29November 2022

Balancing Act Bringing Structural form to Live Sound for Alicia Keys

Matt Patterson may have been the RF wrangler/monitor tech for the live dates that Alicia Keys brought to North America from early June to late September this year, but just like the rest of his fellow crew members, his job duties required a lot more than just technical skill.

  • Balancing Act Bringing Structural form to Live Sound for Alicia Keys
  • Balancing Act Bringing Structural form to Live Sound for Alicia Keys
  • Balancing Act Bringing Structural form to Live Sound for Alicia Keys
  • Balancing Act Bringing Structural form to Live Sound for Alicia Keys
  • Balancing Act Bringing Structural form to Live Sound for Alicia Keys

“This was one of those gigs you can really love,” he says of what was notably Keys’ first major tour in the U.S. and Canada in nine years. “Every day brought a new challenge; you never knew what was coming. For some that may produce undue anxiety or pressure, but I view things differently. Regardless of what you face, there are no problems, only solutions. Approach your job in that fashion and there isn’t anything that can’t be worked out.”

Working lockstep with Patterson to bring the show’s audio to life were front of house engineer Bill Sheppell, system engineer/crew chief Leon Fink and monitor engineer Kevin “KG” Glendinning. With Clair Global supplying sound reinforcement elements and touring support, the Lititz, PA-based sound company’s Cohesion CO-10 enclosures gave substance to the PA with 56 of the boxes total in the main hangs and sides.

Meanwhile, a dozen ground-dwelling Cohesion CP-218 subwoofers brought up the low-end, while eight Cohesion CO-8 enclosures stood in regularly as frontfills. Power requirements were met via 36 Lab Gruppen PLM 20K44s. A pair of Lake LM 26s were used for sub crossover, while two more managed system drive at front of house.

“We considered using CO-12 enclosures,” Sheppell notes, “but we would have had too many issues with rigging limitations and weight. We examined our prospects with the CO-10s using EASE Focus 3D modeling and determined they would work. Sometimes we could have had a little more, but it wasn’t a matter of ‘oh my god this is not enough,’ it was more like ‘wow, these compact boxes really kick some ass.’ I’m essentially a d&b fan, but I had no complaints with the CO-10s at all – I really liked how they sounded.”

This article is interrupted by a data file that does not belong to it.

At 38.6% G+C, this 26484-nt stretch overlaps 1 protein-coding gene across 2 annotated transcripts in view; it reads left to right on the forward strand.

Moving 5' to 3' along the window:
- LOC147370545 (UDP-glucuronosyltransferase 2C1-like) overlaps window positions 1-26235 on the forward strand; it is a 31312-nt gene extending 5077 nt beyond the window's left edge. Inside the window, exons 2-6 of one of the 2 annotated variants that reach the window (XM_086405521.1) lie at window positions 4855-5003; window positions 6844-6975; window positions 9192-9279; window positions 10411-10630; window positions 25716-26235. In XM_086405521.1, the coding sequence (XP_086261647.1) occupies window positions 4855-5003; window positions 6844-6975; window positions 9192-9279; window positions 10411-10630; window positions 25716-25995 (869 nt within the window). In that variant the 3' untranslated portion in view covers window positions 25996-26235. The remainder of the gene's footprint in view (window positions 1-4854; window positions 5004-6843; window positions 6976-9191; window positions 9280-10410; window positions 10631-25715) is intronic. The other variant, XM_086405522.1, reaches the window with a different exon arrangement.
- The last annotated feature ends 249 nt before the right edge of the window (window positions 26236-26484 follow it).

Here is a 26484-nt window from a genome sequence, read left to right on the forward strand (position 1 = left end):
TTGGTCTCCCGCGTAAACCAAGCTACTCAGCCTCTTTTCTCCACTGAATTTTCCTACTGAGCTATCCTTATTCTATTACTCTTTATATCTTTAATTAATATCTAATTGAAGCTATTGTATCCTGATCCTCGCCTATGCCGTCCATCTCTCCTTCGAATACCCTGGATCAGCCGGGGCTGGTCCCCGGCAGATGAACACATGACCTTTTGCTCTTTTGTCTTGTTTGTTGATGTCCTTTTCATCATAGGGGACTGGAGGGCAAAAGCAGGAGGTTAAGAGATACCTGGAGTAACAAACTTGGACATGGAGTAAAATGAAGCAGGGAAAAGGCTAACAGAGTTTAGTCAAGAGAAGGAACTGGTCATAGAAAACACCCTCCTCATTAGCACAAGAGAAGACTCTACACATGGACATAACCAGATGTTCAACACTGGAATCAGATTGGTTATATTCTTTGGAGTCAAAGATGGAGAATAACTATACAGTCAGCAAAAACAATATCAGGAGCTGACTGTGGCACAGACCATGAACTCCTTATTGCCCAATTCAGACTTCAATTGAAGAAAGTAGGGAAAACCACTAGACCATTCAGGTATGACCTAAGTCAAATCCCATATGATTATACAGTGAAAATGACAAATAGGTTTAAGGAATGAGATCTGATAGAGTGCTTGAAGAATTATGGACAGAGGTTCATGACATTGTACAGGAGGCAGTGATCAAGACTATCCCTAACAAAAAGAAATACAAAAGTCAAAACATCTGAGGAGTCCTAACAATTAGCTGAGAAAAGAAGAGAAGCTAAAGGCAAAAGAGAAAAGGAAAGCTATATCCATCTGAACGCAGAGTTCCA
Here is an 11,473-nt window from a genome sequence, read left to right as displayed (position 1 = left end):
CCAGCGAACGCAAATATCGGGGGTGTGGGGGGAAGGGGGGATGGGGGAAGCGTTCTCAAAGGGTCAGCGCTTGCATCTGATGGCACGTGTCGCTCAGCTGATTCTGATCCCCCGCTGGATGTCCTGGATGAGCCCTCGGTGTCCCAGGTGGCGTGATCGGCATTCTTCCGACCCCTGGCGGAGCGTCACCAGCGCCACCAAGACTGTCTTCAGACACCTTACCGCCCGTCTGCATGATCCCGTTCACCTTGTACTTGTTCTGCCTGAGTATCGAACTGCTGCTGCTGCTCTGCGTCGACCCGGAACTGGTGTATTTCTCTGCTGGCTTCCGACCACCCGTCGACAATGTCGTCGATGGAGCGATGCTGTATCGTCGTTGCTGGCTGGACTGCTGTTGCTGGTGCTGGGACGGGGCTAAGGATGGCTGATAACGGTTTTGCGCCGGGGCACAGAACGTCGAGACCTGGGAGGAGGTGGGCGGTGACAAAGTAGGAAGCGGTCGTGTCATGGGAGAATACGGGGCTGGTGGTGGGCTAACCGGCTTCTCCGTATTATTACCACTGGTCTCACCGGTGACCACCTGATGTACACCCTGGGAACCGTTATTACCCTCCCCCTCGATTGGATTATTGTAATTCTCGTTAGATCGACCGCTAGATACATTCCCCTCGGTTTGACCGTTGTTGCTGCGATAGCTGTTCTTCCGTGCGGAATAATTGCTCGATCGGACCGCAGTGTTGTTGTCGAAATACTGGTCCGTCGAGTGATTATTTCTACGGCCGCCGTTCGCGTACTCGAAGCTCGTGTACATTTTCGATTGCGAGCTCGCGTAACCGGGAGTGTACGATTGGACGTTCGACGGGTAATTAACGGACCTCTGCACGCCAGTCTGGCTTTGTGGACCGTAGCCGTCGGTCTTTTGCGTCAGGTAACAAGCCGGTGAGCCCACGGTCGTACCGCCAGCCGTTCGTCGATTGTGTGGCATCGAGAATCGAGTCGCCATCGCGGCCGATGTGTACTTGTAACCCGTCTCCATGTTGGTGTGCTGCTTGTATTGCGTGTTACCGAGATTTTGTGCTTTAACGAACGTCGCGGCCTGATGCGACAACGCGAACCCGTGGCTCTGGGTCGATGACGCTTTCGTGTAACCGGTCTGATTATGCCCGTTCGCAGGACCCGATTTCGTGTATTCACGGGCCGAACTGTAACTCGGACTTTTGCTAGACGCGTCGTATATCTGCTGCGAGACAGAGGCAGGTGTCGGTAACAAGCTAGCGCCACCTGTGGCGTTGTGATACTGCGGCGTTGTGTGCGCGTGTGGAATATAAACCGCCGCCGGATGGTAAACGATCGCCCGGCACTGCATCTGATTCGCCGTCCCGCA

Equipped with the Cohesion Series interchangeable Hornserts, which provide adjustment for different dispersion rates to be created on the CO-10s, under Fink’s direction the PA enclosures could be quickly adapted as needed to provide horizontal beamwidths of either 80 or 120 degrees depending upon the needs of the venue, which varied from sheds and large theatres to arenas.

“In some sheds where we didn’t really need the side hangs we’d go with all 120s,” Sheppell says. “Or just put 80s in the top four to throw to the back of the lawn. Coverage was good every day no matter where we were, Leon was a master of tuning, and every other aspect of the audio for that matter. If I would have had to leave the show for some reason, I would have felt totally confident just handing it all over to him because he knew things so well and is so attentive to detail.”

Out front, Sheppell’s choice was a Quantum338 digital mixing console from DiGiCo. “My philosophy,” he says, “is that if you’re using a digital console, then stay in the digital realm. I try to do as much as I can onboard, and one of my primary mix goals is to present each song with the energy it should have, giving it everything it needs, but not too much. I don’t want to cloud my mix, especially when I get into tracks.

“With regards to the latter, I find that sometimes when you start pulling things out it works to everyone’s advantage. The audience is always both watching and listening, and video walls give everyone a close-up view. If the crowd is watching someone in the band playing and they can’t hear it in the mix, something is missing. All my mix elements have to be in the right spot at the right time, that’s the goal.”

The system was exclusively digital from the DiGiCo stage rack all the way to the amps in order to steer clear of any unnecessary D/A-A/D conversions. Lake processing in the house traveled via AES and Dante to the amps with analog fallback kept at the ready.

“Every aspect of the system worked very reliably,” Fink reports. “There were no amp or clocking issues. On an operational level the most important tasks had to be completed in the morning. First, we had to get our PA motors in the right spots. Next we made sure our measurements of the venue were spot-on via either drawing the venue from scratch or verifying what we had on file was correct.

“Lastly we had to take the time to crunch all our numbers using EASE Focus to make our predictions. Making a mistake in any of these three areas was not an option. These were the fundamentals that had to be covered for the gig on any specific day.”

Trimming the PA was accomplished with tape measures for height and inclinometers and lasers for up and down tilt. Once everything was rigged and checked to insure that it was in top working condition, tuning took place. Gain shading was done once again with EASE Focus, with the arrays being controlled in groups of two and an option made for controlling high frequency sections individually. Time alignment of all the elements was critical, especially with regards to the phase alignment of the subs in what was a bottom-heavy show. Both Sheppell and Fink managed the equalization process, usually just by simply adding as much EQ as the environment called for.

Keys is gifted with a rich, mezzo-soprano voice with a solid lower register. She has a remarkably powerful chest voice and a penchant for belting out notes, most notably in the fifth octave.